The unwritten rules of trash talk
Draymond may be the one suspended, but who really crossed the line?
Trash-talking goes hand-in-hand with basketball probably more than any other sport. From Rucker Park in New York City to the Drew League in Los Angeles, part of the entertainment is the verbal sparring that even the public address announcer takes part in. Michael Jordan, Gary Payton, Kobe Bryant, Charles Barkley, Reggie Miller, Allen Iverson, Kevin Garnett, Larry Bird — all of them took pride in talking trash on the NBA hardwood. It’s been commonplace on blacktops and gyms across America for decades, too.
The first unwritten rule in trash-talking is that whatever happens on the court stays there.
“Trash-talking is part of the game,” Golden State Warriors guard Stephen Curry said. “You have to give it. You have to be able to take it. It’s just that you don’t want to see it ever cross the line and become personal, because the game of basketball is never that serious in regards to disrespecting people. So you have to leave it on the floor.”
Cleveland Cavaliers star LeBron James, however, felt justified in breaking that unwritten rule. Feeling disrespected by strong words from the Warriors’ outspoken power forward Draymond Green, James went public after the Cavaliers’ 108-97 Game 4 loss in the NBA Finals.
“Some of the words that came out of his mouth were a little bit overboard,” James said. “And being a guy with pride, a guy with three kids and a family — things of that nature — some things just go overboard and that’s where he took it.”
Cleveland is now down 3-1 in the best of seven Finals with Game 5 Monday night in Oakland, California. Green, however, will be sitting that game out because of a suspension triggered by the flagrant foul 1 assessed by the NBA on Sunday for being physical with James in Game 4. The incident took place when James stepped over a crouching Green. Angered, Green responded with a hit to James’ groin and side. The Cavs superstar, who received a technical foul for his role in the play in question said he wasn’t trying to bait the Warriors’ playmaker, nor was he aware Green was one technical foul away from suspension.
“The league handled it as they felt they should handle it,” James said. “And that’s their call. Us players, we got to play on no matter what happens.”
While Green’s suspension was the biggest news on the eve of a possible series clinching win by the Warriors, talk of the trash-talk that bothered James was a hot topic as well.
So what exactly did Green say that made James so upset?
According to sources, Green looked James dead in the face and called him a “b—-.”
One NBA player in earshot of the trash-talk told The Undefeated that James responded by saying that he was the father of three kids and a man.
Green responded back, according to the player, by saying: “You’re still a b—-.”
That actually wasn’t the first time that an NBA player described James that way. During Game 3 of the 2015 NBA Eastern Conference semifinals, James dunked hard on Chicago Bulls center Joakim Noah and had words and a stare for him afterward. Noah responded, “[Expletive] you. You still a b—-.”
Warriors guard Klay Thompson explained the second unwritten rule in trash-talking:
“The only time it’s really crossing the line, is bringing someone’s family into it or talking about race or gender or something. But when it’s just bad words or some cuss words, man, that’s emotions. You have to let it go and let it stay on the court.”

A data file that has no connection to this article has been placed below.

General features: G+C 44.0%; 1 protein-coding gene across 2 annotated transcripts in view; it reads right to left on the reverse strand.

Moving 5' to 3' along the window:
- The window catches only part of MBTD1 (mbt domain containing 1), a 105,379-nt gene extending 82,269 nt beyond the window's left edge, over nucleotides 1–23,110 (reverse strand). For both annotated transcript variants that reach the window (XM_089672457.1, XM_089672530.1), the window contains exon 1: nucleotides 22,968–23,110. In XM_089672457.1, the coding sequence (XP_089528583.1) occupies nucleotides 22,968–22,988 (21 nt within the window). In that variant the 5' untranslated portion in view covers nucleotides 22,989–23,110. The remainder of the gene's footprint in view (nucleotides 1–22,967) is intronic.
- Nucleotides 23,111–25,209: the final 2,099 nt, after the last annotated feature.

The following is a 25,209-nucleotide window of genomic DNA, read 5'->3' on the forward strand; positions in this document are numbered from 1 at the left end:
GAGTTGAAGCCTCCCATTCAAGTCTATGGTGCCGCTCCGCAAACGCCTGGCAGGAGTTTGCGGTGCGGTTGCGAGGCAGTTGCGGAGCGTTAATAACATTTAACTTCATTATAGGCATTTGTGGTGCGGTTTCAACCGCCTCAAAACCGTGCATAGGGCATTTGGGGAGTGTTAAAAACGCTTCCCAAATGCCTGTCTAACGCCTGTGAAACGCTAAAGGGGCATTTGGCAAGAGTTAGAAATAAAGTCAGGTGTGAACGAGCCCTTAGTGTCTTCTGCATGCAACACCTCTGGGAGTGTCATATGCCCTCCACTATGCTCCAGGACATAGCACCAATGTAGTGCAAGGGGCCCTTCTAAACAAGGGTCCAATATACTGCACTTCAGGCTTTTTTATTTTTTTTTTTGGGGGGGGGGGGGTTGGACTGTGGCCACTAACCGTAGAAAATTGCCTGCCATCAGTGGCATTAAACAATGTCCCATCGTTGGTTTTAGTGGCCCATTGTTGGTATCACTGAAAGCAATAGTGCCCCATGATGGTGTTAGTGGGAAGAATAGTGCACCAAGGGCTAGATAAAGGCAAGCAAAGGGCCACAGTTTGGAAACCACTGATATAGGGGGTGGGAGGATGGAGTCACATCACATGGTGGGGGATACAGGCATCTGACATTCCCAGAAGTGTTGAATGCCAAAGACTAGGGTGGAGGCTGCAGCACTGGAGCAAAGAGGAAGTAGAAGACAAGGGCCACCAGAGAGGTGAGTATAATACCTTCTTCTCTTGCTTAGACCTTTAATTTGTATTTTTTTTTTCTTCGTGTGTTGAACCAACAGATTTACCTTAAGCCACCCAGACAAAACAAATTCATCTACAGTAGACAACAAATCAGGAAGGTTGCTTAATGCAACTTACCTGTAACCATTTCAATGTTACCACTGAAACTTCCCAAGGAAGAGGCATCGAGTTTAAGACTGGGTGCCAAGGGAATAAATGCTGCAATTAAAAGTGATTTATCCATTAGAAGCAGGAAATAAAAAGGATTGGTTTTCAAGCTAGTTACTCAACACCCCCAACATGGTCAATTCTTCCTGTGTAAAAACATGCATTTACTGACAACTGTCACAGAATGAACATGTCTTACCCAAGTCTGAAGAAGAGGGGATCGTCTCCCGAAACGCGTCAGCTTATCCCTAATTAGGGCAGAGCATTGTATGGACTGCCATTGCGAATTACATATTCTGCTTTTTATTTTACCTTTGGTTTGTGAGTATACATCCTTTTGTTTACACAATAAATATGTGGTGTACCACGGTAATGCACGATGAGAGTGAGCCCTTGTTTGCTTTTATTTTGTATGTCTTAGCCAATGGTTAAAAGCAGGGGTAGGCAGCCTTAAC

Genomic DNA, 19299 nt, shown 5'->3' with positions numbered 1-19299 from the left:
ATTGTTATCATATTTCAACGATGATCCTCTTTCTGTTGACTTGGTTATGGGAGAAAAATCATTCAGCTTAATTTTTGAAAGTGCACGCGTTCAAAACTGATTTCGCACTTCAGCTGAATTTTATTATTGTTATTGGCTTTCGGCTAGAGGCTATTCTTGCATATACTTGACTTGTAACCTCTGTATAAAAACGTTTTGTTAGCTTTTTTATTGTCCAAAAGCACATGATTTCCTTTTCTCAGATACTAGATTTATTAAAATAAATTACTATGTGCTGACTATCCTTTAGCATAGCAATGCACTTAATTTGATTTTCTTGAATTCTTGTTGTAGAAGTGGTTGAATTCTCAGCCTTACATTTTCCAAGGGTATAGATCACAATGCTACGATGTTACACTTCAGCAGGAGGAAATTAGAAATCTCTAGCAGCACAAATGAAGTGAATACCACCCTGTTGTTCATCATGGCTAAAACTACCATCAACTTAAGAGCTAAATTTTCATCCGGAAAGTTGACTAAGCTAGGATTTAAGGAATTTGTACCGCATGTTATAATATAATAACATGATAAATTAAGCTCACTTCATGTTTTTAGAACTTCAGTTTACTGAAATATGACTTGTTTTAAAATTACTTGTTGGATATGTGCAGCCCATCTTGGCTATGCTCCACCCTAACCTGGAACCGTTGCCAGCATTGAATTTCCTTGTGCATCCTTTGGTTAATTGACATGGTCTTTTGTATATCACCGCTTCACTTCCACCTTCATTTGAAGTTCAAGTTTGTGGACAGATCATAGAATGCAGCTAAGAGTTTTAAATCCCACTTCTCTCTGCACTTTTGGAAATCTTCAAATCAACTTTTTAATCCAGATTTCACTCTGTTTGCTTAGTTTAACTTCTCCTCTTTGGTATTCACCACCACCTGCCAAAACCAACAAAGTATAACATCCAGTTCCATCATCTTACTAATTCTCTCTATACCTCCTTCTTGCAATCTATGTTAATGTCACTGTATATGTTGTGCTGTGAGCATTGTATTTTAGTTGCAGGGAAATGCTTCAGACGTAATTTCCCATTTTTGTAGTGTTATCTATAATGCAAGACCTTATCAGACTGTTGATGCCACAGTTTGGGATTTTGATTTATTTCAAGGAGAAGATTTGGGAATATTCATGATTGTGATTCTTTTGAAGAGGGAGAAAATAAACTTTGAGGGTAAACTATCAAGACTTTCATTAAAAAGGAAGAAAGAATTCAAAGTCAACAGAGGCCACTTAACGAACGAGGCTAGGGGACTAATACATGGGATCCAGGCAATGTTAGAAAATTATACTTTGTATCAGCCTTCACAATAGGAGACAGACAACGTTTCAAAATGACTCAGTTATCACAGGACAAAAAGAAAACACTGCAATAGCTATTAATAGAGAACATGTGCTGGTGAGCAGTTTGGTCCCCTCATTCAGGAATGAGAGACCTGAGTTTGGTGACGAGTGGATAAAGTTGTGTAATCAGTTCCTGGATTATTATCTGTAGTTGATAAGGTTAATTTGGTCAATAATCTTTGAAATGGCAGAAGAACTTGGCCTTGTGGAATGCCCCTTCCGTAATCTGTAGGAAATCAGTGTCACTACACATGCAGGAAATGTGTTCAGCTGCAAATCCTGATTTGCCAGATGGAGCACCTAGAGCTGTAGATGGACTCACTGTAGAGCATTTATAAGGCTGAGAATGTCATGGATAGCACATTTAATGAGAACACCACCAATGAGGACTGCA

Said Curry: “There’s a lot of emotion, a lot of competition on the floor. As long as it doesn’t cross the line, I think everything is pretty much game and should be left on the floor.”
So is the word “b—-” fair game and not worthy of being left the floor?
Hall of Famer Charles Barkley says that five-letter word is crossing the line.
“I’d be mad, also. You can’t call me a [b—-],” Barkley told The Undefeated via text.
The Warriors, however, believe James was being overly sensitive. Marreese Speights tweeted out a picture of a baby bottle that appeared directed at James. Thompson said with a laugh that he was “shocked some guys take it so personal” when asked about James.
“I don’t know how the man feels,” Thompson said. “I guess his feelings just got hurt. We’ve all been called plenty of bad words on the basketball court. Some guys just react to it differently.”
James wouldn’t bite.
“I’m not going to comment on what Klay said,” James said. “I’ve taken the high road again.”
Curry’s wife, Ayesha, even got involved in the trash-talking with a tweet that appeared directed to James.
“High Road. Invisible bridge used to step over said person when open floor is available left to right,” said Ayesha Curry through her Twitter handle @ayeshacurry.
Cleveland coach Tyronn Lue endured his share of trash-talking as an NBA player guarding Allen Iverson and playing with Kobe Bryant and Shaquille O’Neal. He and NBA TV analyst Dennis Scott say today’s war of words is nothing compared with the barking of the 1980s and 1990s.
“I always tease the young generation, telling them, ‘There is no way you could have played against Gary Payton. There is no way you could’ve played against Reggie Miller. There is no way you could’ve played against Larry Bird.’ All those guys talked trash in a different kind of way. And when all of them talk trash, they tell you to look at the scoreboard and they tell you they have 30 [points],” Scott said.
Lue said the trash-talking today “is lesser now” than his playing days and there’s a great way for James and Cavs, on brink of elimination, to silence it: Win.
“I don’t know what crossing the line is, but you just play the game,” Lue said. “The trash-talking happens. But if you’re winning the game, you should talk trash.
“Do something about it.”